By Stephanie Mortimer
University of Mississippi
For the first time since the University of Mississippi established the Master of Business Administration program, its students are being led by an all-female cohort of class officers.
This year’s MBA class is led by:
- Kylie Harrier, of St. Charles, Illinois, president
- Kendall Runzi, Festus, Missouri, vice president of community service
- Alexis Lee, Stevens Point, Wisconsin, vice president of recruiting
- Leigh Ellis Grisham, Tupelo, vice president of finance
- Addie Gagnon, Silver Spring, Maryland, vice president of social events
- Sara Kate Rushing, Brookhaven, vice president of public relations
“I am so honored and excited to be on a team with such incredible women,” said Harrier, who graduated from UM with a finance degree before pursuing her MBA. “Serving on this team is something I never could have imagined I would do.
“Truly, it is so inspiring to see a team of all women leading our program.”
Women have long held an influential role among MBA student leadership. In fact, seven of the last 10 MBA class presidents have been female. But this year’s class takes that leadership to the next level, said Ashley McGee, director of the Ole Miss MBA program and sponsor for the Women in Leadership graduate student organization.
“I believe this is indicative that women will continue to seek out leadership opportunities and feel empowered to make their mark as strong leaders,” she said. “I hope that having an all-woman face of leadership for the MBA program will encourage more women from undergrad programs all across campus to earn their MBA in order to embark on management and leadership roles in their careers.”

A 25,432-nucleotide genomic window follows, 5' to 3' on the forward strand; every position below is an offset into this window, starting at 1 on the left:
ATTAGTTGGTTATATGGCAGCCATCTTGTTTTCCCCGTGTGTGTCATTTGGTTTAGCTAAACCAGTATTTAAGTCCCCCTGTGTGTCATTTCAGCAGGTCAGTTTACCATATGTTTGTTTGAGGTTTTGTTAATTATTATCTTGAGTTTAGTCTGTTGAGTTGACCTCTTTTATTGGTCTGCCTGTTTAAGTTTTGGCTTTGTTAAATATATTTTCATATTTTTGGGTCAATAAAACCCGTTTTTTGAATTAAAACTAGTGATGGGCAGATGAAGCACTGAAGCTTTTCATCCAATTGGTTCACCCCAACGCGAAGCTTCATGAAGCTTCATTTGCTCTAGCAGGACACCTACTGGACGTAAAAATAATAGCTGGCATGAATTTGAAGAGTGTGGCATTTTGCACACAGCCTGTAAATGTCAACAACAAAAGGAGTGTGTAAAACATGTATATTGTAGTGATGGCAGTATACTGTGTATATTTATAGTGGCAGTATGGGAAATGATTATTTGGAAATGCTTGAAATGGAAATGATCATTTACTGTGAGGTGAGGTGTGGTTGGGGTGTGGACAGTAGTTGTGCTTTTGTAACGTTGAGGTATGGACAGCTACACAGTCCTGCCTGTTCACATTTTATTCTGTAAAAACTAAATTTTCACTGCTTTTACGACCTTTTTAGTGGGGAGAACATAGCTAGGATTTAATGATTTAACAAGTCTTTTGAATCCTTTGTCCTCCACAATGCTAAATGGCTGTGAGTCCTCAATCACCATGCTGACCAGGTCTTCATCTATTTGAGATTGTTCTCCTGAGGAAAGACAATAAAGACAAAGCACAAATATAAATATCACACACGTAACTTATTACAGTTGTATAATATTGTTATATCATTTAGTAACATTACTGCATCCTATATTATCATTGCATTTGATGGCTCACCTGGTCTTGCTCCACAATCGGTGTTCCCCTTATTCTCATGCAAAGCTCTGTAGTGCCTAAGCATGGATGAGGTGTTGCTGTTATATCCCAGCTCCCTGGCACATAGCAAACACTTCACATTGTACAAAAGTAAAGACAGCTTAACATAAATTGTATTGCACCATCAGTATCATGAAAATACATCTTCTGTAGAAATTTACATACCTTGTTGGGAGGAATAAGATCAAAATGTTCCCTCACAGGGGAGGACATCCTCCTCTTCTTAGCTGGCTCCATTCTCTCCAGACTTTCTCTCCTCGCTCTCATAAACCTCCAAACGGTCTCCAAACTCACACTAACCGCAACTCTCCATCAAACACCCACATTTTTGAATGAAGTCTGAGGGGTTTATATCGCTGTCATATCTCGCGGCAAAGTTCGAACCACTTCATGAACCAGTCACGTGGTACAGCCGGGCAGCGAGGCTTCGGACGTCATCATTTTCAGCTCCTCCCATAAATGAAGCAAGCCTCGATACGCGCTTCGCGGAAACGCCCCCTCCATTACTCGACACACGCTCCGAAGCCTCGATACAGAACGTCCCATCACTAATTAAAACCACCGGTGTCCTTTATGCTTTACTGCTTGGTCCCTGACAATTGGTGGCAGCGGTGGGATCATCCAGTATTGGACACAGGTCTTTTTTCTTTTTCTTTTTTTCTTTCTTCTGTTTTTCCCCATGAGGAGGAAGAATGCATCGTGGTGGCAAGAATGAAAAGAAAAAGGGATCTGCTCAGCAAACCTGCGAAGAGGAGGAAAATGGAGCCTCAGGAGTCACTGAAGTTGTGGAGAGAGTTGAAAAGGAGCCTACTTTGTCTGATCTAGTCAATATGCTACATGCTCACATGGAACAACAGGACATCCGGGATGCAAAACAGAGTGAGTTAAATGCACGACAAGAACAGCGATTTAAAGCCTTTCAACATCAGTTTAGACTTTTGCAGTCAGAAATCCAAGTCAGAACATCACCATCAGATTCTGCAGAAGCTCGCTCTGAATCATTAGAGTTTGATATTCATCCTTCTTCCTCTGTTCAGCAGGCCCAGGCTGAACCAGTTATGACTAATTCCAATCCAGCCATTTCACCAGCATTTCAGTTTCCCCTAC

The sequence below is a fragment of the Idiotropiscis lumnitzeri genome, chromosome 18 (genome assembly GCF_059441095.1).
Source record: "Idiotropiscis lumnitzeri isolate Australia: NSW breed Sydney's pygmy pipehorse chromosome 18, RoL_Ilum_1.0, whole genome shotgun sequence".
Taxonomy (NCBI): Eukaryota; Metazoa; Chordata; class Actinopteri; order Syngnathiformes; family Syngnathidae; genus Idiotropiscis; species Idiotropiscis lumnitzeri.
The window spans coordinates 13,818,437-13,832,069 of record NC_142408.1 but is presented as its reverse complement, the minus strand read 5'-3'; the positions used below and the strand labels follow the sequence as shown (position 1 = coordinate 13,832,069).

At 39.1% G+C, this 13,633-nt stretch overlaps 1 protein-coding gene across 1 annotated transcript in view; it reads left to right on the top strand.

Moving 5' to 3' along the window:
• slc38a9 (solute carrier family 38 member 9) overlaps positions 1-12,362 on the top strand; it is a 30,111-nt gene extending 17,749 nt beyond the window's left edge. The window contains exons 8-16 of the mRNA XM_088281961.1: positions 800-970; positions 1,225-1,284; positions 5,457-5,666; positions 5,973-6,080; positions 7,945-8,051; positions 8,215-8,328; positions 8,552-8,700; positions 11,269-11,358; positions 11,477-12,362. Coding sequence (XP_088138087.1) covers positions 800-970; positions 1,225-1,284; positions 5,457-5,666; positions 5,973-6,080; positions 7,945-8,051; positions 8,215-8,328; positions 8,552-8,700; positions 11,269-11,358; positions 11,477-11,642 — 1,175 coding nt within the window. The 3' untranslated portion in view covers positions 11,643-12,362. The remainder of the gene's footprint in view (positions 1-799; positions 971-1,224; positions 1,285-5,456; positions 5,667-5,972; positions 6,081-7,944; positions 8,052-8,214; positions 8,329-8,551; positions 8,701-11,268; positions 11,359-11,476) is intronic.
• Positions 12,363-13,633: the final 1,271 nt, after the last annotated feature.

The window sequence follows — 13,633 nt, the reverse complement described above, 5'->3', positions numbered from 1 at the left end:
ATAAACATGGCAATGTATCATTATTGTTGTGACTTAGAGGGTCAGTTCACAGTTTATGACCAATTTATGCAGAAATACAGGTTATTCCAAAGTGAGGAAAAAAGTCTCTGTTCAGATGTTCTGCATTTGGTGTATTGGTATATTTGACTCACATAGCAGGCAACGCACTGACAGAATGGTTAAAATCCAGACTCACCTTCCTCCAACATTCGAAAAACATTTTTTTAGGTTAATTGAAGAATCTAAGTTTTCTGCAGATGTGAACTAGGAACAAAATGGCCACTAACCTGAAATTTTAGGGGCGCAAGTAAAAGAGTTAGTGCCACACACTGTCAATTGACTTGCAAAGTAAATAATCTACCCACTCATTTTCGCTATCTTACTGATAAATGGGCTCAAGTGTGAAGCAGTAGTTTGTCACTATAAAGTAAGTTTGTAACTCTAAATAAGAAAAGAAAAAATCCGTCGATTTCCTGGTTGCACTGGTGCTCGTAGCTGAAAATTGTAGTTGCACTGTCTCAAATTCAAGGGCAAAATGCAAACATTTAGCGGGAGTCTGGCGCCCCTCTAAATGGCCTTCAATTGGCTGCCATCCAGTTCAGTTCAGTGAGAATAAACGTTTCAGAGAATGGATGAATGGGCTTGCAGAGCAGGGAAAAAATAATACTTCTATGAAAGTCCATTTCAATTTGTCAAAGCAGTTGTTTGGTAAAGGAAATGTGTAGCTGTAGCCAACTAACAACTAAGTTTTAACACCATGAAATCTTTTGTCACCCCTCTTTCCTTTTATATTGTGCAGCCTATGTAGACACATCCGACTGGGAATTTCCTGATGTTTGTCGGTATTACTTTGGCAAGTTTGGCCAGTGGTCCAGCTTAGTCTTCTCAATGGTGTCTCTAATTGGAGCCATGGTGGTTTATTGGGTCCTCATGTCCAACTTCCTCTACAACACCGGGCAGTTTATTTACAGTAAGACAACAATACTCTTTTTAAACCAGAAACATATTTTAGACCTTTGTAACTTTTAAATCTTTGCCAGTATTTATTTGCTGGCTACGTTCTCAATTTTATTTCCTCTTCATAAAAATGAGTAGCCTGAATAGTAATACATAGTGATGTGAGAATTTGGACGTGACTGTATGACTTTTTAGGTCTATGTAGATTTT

Statistics show that women make up more than half the U.S. workforce, but hold only around one-third of senior leadership positions. Female leaders are influential to any organization or industry.
A 2022 study co-authored by Saim Kashmiri, associate professor of marketing, shows that women in executive corporate leadership positions have a positive impact on customer orientation, which can lead to financial gains.
Besides providing leadership experience, the positions allow officers to acquire professional skills and knowledge they can use in their careers.
“One thing I have learned while serving in this role is the importance of being able to depend on those around me,” Runzi said. “I am surrounded by a group of hardworking women that want to see the program thrive and succeed, so it was easy to lean on them for help and they were always eager to do so.”
Up first for the new class officers is organizing the MBA golf tournament, set for April 14 at the Oxford Country Club. The annual fundraiser helps support future MBA students.
“A big part of leadership is community involvement and recognizing the importance of paying it forward,” Gagon said. “We want to make a lasting legacy.”